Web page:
Published On: Tue, Jul 29th, 2014

Report: Chinese Hackers Penetrated Rafael Network, Stole Iron Dome Secrets

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Three Israeli defense contractors responsible for building the “Iron Dome” missile shield, blocking rocket attacks from the Gaza Strip, were compromised by hackers and robbed of sensitive documents pertaining to the shield technology, KrebsOnSecurity reports.

The report places those hacking incidents between 2011 and 2012.

According to Columbia, Md.-based threat intelligence firm Cyber Engineering Services Inc. (CyberESI), between Oct. 10, 2011 and August 13, 2012, hackers, presumably operating out of China, penetrated the networks of three top Israeli defense technology companies: Elisra Group, Israel Aerospace Industries,  and Rafael Advanced Defense Systems.

CyberESI, which stated it was able to tap into the secret communications infrastructure set up by the hackers,  determined that the attackers exfiltrated large amounts of data from the three companies. Most of the information was intellectual property pertaining to Arrow III missiles, Unmanned Aerial Vehicles (UAVs), and ballistic rockets.

Joseph Drissel, CyberESI’s founder and chief executive, estimates, based on the nature of the exfiltrated data and the industry these companies are involved, that the Chinese hackers were looking for information related to Israel’s all-weather air defense system Iron Dome.

The only problem with this suggestion is the obvious question of what, exactly will the Chinese need the Iron Dome blueprints for? The problem which this system aims to solve is highly specific, relevant to a country with enclaves of terrorists along its borders, with said terrorists shooting missiles across the border over a considerable period of time.

The Chinese, unlike the Israelis, would never permit such activities on their door front. Neither would most sane countries, which is why Rafael, the system’s main manufacturer, has not been very successful selling Iron Dome to anyone, despite the fantastic reviews of its performance.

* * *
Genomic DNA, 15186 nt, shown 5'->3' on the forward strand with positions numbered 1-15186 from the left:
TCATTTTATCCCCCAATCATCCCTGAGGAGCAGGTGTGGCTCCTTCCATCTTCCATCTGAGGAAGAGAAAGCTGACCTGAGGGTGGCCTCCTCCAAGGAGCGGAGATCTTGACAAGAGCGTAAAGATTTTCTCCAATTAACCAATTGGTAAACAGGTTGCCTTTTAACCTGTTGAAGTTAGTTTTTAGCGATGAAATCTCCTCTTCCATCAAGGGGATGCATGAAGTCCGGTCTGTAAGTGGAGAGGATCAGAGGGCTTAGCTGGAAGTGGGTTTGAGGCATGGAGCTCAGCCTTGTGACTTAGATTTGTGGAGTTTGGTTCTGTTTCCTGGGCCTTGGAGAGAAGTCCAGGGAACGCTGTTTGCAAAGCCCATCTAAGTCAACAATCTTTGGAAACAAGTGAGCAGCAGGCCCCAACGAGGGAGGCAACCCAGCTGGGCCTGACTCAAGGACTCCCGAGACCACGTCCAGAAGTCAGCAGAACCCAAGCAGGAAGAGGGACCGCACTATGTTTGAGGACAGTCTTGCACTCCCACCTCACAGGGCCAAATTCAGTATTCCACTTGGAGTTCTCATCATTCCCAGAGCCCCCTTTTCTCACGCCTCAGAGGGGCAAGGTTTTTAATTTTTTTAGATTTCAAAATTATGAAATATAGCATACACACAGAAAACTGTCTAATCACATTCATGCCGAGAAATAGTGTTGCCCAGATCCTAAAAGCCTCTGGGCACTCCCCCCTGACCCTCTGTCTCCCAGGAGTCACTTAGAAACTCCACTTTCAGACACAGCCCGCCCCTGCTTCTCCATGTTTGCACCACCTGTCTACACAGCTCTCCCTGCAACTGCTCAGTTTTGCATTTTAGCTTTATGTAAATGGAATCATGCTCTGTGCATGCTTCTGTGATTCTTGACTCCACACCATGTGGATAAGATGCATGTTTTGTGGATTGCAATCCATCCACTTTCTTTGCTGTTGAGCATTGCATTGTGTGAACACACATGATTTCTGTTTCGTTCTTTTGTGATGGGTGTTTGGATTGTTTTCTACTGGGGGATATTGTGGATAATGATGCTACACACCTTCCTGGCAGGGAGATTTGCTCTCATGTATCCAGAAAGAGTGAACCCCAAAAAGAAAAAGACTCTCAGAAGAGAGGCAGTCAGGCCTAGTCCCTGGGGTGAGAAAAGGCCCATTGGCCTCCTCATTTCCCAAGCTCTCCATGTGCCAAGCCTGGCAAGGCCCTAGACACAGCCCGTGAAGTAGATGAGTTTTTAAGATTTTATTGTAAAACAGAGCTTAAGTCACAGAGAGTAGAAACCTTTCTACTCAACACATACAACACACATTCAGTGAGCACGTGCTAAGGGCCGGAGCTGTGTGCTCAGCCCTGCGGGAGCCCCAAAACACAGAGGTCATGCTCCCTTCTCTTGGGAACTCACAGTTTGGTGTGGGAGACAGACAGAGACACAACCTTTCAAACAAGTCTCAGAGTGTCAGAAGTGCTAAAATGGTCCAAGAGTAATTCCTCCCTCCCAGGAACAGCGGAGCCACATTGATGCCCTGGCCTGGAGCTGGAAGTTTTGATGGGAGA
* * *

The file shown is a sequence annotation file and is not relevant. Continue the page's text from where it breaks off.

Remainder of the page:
To date, only South Korea and India have expressed some interest in acquiring the Iron Dome, and neither has reached a serious discussion. The Chinese could have the system for very little, if they only asked, there’s no need to steal it.

The main problem with the Iron Dome operation is the cost per surface to air missile, between $30 and $60 thousand, depending on whom you ask. This kind of insane expenditure can only be accepted if you have a rich uncle willing to pick up the tab. Even if the Chinese acquired the blueprints as reported, and agreed to spend the half billion dollars it would cost them to build it, they will still need a rich uncle to pay for the missiles.

It’s still not much fun for a security company to be hacked. According to CyberESI, IAI was initially breached on April 16, 2012 by a series of specially crafted email phishing attacks. Drissel said the attacks bore all of the hallmarks of the Comment Crew, a state-sponsored hacking group associated with the Chinese People’s Liberation Army (PLA), which stole terabytes of data from defense contractors and US corporations.

The more alarming news in today’s report is that, according to Drissel, the data the hackers stole from IAI included a 900-page document with detailed schematics and specifications for the Arrow 3 missile.

“Most of the technology in the Arrow 3 wasn’t designed by Israel, but by Boeing and other U.S. defense contractors, ” Drissel said. “We transferred this technology to them, and they coughed it all up. In the process, they essentially gave up a bunch of stuff that’s probably being used in our systems as well.”

Elbit and Rafael declined to comment on the report. An IAI spokesperson, “brushed off CyberESI’s finding, calling it old news. When pressed to provide links to any media coverage of such a breach, IAI was unable to locate or point to specific stories. The company declined to say whether it had alerted any of its US industry partners about the breach, and it refused to answer any direct questions regarding the incident, ” KrebsOnSecurity wrote.

“At the time, the issue was treated as required by the applicable rules and procedures, ” IAI Spokeswoman Eliana Fishler wrote in an email to KrebsOnSecurity. “The information was reported to the appropriate authorities. IAI undertook corrective actions in order to prevent such incidents in the future.”

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